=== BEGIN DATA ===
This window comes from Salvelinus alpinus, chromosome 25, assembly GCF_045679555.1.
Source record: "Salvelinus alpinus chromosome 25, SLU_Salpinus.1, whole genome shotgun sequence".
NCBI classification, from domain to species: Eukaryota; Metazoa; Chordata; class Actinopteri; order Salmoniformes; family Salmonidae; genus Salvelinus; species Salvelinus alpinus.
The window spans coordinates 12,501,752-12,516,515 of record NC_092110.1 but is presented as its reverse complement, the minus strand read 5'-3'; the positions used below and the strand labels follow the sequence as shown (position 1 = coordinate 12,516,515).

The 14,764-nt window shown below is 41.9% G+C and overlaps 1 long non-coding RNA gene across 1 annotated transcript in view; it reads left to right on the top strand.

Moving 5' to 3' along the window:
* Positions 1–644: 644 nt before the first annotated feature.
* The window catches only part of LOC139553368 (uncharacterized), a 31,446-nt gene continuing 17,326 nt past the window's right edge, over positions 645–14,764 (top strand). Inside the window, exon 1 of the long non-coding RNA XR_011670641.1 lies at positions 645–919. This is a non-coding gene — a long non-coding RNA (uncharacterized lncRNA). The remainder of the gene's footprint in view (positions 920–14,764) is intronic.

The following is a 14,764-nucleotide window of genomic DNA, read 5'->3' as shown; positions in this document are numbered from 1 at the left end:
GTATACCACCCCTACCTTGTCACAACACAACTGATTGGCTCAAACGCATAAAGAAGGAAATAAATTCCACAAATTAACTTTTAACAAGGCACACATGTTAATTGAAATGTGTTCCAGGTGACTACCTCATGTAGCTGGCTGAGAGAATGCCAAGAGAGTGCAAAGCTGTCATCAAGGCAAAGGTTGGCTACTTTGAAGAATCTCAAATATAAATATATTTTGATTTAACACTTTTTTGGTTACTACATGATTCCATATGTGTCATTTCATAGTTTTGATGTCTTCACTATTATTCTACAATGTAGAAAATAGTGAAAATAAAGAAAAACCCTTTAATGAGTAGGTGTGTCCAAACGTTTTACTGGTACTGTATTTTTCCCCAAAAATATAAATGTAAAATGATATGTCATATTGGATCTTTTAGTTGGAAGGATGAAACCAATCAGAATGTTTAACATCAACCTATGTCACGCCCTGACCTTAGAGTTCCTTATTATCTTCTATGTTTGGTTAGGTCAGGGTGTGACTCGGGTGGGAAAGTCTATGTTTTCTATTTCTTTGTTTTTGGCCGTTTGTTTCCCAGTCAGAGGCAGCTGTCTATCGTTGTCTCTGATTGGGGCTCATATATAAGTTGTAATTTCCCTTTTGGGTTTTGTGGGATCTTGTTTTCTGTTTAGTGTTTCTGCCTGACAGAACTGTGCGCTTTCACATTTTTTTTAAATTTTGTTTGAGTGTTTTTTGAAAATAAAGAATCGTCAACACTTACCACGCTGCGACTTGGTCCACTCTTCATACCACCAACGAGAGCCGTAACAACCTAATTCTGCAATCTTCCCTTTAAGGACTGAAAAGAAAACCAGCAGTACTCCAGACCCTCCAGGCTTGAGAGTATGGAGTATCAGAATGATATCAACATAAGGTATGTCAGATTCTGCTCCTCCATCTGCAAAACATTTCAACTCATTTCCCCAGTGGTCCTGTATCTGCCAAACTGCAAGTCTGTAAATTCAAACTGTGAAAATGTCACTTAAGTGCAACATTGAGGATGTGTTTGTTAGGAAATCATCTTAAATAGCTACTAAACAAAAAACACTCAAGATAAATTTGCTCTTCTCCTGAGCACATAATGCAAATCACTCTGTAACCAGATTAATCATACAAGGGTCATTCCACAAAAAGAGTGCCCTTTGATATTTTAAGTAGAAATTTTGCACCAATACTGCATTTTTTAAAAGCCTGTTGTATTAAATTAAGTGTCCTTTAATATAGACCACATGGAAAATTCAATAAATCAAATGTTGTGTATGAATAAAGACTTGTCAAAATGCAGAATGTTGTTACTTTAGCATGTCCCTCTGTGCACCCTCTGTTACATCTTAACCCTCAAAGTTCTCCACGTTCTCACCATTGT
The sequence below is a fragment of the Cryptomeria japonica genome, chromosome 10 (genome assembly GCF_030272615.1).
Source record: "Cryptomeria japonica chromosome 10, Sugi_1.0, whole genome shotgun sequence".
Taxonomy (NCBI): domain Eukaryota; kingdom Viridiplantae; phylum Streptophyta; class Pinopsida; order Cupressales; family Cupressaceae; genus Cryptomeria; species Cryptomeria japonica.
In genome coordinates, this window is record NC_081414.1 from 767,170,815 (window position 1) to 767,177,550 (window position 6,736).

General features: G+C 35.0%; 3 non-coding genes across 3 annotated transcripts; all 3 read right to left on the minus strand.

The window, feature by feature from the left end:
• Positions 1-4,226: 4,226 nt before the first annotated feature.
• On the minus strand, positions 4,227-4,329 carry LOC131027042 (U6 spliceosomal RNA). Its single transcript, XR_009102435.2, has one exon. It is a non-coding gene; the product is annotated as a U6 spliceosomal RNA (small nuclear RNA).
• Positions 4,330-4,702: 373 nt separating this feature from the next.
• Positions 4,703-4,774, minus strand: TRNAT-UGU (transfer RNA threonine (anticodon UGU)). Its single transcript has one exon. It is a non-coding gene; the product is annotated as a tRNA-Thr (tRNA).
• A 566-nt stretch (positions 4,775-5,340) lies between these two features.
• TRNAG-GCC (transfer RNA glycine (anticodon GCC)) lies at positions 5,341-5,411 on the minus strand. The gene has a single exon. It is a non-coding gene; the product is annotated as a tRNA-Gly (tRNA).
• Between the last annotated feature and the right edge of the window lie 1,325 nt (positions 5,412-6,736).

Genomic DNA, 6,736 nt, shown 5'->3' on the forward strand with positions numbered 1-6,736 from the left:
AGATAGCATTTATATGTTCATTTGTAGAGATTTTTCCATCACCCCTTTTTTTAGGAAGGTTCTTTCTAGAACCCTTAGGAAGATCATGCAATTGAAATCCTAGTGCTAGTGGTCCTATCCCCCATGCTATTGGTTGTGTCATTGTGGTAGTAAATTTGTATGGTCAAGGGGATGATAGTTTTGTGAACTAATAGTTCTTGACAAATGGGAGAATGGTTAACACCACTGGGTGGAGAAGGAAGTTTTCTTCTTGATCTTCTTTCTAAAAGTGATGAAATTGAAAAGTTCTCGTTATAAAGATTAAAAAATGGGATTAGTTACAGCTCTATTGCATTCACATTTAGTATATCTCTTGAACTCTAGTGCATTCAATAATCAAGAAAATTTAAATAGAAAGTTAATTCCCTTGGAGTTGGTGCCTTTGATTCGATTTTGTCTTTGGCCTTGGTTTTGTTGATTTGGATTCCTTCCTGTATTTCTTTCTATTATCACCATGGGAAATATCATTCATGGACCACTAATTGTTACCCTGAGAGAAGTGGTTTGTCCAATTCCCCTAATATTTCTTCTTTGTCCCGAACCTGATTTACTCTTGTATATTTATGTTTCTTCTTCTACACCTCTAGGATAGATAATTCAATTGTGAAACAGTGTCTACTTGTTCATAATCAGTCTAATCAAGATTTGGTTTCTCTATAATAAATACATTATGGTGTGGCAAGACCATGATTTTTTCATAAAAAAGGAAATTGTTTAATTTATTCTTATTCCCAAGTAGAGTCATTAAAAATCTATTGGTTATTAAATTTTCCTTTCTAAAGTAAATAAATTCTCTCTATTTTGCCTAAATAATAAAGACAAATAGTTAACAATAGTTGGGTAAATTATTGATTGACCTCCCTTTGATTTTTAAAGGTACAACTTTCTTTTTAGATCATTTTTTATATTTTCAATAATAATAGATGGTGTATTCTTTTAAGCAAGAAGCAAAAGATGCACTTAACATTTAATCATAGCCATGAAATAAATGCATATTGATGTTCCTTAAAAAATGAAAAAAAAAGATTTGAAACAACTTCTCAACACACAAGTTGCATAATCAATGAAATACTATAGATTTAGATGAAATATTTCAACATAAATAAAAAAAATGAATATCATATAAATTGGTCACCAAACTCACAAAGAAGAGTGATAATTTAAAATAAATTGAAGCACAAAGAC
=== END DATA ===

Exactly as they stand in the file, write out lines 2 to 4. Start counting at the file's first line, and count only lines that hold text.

Source record: "Salvelinus alpinus chromosome 25, SLU_Salpinus.1, whole genome shotgun sequence".
NCBI classification, from domain to species: Eukaryota; Metazoa; Chordata; class Actinopteri; order Salmoniformes; family Salmonidae; genus Salvelinus; species Salvelinus alpinus.
The window spans coordinates 12,501,752-12,516,515 of record NC_092110.1 but is presented as its reverse complement, the minus strand read 5'-3'; the positions used below and the strand labels follow the sequence as shown (position 1 = coordinate 12,516,515).